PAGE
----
I sit in a chilly viewing room, among other parents, in an uncomfortable chair. Younger siblings climb on benches, amused by crayola markers and notebooks. Meanwhile, two teams of 8-year-olds practice their skills on the ice. Yesterday they were pitted against each other - enemies on the ice. Today they are friends, laughing as they master the art of a perfect pass and increase their speed and precision skating backwards.
The joy of the game still exists for these young kids, while five volunteer coaches work with them, encourage them, help them grow, tie laces that have come undone. Smiles are on each of their faces.
In these moments I clearly understand the passion so many people have for this game. Hockey seems to flow through the veins of our nation. In it's unspoiled form, it is such a wonderful game.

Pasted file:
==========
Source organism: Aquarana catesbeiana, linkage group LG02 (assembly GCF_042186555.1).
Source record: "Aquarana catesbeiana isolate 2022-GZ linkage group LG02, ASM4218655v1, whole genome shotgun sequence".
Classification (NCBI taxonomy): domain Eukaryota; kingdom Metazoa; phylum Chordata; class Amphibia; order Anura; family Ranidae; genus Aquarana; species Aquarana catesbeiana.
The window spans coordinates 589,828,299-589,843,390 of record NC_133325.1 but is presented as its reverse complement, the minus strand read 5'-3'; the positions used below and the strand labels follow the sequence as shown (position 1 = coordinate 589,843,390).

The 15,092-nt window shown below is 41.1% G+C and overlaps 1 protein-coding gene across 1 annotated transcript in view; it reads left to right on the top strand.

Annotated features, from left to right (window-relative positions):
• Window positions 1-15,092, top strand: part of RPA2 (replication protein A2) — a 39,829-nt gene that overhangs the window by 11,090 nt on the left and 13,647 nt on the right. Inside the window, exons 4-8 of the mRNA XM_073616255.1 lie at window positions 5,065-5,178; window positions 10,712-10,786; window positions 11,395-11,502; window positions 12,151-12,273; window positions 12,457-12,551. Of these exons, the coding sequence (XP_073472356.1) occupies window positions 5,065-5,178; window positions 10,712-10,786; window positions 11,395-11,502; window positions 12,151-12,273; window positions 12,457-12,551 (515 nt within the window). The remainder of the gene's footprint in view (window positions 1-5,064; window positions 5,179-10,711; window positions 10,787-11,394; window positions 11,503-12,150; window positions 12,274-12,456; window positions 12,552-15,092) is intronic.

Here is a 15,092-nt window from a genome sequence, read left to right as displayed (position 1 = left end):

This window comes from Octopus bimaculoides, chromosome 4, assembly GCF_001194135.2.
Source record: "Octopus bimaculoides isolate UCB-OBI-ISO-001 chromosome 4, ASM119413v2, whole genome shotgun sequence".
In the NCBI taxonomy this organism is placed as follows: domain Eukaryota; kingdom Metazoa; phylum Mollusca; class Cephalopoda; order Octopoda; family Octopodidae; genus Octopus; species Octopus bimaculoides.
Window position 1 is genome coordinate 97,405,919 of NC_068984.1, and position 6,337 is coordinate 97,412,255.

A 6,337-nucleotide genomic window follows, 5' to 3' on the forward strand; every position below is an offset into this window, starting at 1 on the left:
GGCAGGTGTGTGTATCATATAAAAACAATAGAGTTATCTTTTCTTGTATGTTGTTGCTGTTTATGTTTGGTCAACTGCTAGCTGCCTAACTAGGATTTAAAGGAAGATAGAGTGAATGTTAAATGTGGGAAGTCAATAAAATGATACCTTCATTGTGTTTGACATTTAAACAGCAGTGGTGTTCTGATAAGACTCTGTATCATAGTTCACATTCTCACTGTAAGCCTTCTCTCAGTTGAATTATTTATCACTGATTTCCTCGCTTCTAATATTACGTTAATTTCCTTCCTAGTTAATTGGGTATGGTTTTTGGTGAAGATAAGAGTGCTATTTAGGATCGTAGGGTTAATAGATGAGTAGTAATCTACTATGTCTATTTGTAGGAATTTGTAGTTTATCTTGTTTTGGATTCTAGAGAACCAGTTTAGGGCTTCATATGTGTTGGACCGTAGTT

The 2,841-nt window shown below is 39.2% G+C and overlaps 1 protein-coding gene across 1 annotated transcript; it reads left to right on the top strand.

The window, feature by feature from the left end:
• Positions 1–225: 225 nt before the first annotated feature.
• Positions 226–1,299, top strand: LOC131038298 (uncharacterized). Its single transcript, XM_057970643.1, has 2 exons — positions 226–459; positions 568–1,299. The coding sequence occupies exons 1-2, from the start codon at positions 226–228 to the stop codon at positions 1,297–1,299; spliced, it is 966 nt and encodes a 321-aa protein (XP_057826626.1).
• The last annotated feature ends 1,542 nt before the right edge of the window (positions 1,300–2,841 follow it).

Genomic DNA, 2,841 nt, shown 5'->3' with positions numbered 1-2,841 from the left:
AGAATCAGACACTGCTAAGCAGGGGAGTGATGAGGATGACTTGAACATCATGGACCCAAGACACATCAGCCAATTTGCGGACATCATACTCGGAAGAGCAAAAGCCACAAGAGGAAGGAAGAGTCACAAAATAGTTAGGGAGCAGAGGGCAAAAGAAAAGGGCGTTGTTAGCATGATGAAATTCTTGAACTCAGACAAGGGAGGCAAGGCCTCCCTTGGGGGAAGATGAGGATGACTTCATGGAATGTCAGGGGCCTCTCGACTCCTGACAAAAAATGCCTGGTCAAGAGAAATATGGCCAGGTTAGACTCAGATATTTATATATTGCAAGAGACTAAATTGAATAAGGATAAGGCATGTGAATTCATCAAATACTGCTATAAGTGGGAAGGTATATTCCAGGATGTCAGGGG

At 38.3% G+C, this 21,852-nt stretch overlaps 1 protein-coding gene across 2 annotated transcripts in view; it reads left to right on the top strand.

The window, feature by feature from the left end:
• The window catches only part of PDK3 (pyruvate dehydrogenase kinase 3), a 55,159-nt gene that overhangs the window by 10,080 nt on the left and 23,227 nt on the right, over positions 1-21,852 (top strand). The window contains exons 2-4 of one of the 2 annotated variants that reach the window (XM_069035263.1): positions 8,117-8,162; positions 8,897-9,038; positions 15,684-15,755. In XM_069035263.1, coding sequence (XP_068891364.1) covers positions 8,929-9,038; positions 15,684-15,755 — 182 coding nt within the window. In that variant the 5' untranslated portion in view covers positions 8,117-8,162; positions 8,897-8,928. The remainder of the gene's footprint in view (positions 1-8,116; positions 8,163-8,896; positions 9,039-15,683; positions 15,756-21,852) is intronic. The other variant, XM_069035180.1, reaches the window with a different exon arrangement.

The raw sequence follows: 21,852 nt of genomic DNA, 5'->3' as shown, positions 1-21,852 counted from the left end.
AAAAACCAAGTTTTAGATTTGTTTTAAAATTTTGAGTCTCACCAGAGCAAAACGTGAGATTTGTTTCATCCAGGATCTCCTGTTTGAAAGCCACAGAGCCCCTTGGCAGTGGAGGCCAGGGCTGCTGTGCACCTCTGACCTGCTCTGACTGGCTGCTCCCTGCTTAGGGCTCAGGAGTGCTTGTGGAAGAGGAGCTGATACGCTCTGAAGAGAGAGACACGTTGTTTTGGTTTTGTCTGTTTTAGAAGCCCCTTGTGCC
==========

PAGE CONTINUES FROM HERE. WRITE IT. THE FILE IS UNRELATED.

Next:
This moment helps me remember that most hockey parents are not like the dad I overheard last week, at another rink. "You'll never be the next Wayne Gretzky at this rate," he chastised his young son while they stood at the concession stand. His son had just finished a game; his team had lost. Undoubtedly, the young child was already feeling low, and this parent chose this moment to show the world what an unkind person he is, and just how easy it is to take the joy from the game.